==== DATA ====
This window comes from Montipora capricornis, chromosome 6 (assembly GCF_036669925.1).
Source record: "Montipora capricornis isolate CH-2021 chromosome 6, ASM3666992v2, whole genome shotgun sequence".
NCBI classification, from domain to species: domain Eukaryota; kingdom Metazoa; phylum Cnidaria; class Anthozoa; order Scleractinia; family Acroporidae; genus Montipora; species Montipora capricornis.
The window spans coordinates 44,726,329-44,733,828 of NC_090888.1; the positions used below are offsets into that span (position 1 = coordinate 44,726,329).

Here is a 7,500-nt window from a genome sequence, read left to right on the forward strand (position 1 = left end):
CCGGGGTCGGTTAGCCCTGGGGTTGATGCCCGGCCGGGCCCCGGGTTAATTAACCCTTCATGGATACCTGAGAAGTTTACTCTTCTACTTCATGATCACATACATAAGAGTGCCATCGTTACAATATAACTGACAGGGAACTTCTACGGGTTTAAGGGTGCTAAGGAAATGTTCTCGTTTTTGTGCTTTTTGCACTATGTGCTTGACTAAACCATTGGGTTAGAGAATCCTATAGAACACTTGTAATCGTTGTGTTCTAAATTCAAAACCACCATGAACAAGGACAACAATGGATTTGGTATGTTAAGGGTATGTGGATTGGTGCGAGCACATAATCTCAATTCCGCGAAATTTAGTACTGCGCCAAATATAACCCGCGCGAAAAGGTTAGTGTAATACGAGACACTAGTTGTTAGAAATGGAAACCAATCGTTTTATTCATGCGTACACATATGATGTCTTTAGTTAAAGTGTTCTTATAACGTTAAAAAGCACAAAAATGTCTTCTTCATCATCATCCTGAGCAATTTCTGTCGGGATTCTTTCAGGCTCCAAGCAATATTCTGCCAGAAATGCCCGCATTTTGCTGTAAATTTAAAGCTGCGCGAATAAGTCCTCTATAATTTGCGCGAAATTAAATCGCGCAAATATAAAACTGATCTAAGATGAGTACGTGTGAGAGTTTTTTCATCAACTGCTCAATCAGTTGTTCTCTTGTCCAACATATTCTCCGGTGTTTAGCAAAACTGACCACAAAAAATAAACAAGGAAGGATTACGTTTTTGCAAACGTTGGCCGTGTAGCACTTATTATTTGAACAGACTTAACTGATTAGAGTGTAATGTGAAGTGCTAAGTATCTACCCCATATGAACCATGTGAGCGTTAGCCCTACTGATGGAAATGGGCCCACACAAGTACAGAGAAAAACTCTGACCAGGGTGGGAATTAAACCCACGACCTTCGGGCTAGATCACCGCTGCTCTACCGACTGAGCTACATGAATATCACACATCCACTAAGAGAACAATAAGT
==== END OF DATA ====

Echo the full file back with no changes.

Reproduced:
This window comes from Montipora capricornis, chromosome 6 (assembly GCF_036669925.1).
Source record: "Montipora capricornis isolate CH-2021 chromosome 6, ASM3666992v2, whole genome shotgun sequence".
NCBI classification, from domain to species: domain Eukaryota; kingdom Metazoa; phylum Cnidaria; class Anthozoa; order Scleractinia; family Acroporidae; genus Montipora; species Montipora capricornis.
The window spans coordinates 44,726,329-44,733,828 of NC_090888.1; the positions used below are offsets into that span (position 1 = coordinate 44,726,329).

Here is a 7,500-nt window from a genome sequence, read left to right on the forward strand (position 1 = left end):
CCGGGGTCGGTTAGCCCTGGGGTTGATGCCCGGCCGGGCCCCGGGTTAATTAACCCTTCATGGATACCTGAGAAGTTTACTCTTCTACTTCATGATCACATACATAAGAGTGCCATCGTTACAATATAACTGACAGGGAACTTCTACGGGTTTAAGGGTGCTAAGGAAATGTTCTCGTTTTTGTGCTTTTTGCACTATGTGCTTGACTAAACCATTGGGTTAGAGAATCCTATAGAACACTTGTAATCGTTGTGTTCTAAATTCAAAACCACCATGAACAAGGACAACAATGGATTTGGTATGTTAAGGGTATGTGGATTGGTGCGAGCACATAATCTCAATTCCGCGAAATTTAGTACTGCGCCAAATATAACCCGCGCGAAAAGGTTAGTGTAATACGAGACACTAGTTGTTAGAAATGGAAACCAATCGTTTTATTCATGCGTACACATATGATGTCTTTAGTTAAAGTGTTCTTATAACGTTAAAAAGCACAAAAATGTCTTCTTCATCATCATCCTGAGCAATTTCTGTCGGGATTCTTTCAGGCTCCAAGCAATATTCTGCCAGAAATGCCCGCATTTTGCTGTAAATTTAAAGCTGCGCGAATAAGTCCTCTATAATTTGCGCGAAATTAAATCGCGCAAATATAAAACTGATCTAAGATGAGTACGTGTGAGAGTTTTTTCATCAACTGCTCAATCAGTTGTTCTCTTGTCCAACATATTCTCCGGTGTTTAGCAAAACTGACCACAAAAAATAAACAAGGAAGGATTACGTTTTTGCAAACGTTGGCCGTGTAGCACTTATTATTTGAACAGACTTAACTGATTAGAGTGTAATGTGAAGTGCTAAGTATCTACCCCATATGAACCATGTGAGCGTTAGCCCTACTGATGGAAATGGGCCCACACAAGTACAGAGAAAAACTCTGACCAGGGTGGGAATTAAACCCACGACCTTCGGGCTAGATCACCGCTGCTCTACCGACTGAGCTACATGAATATCACACATCCACTAAGAGAACAATAAGT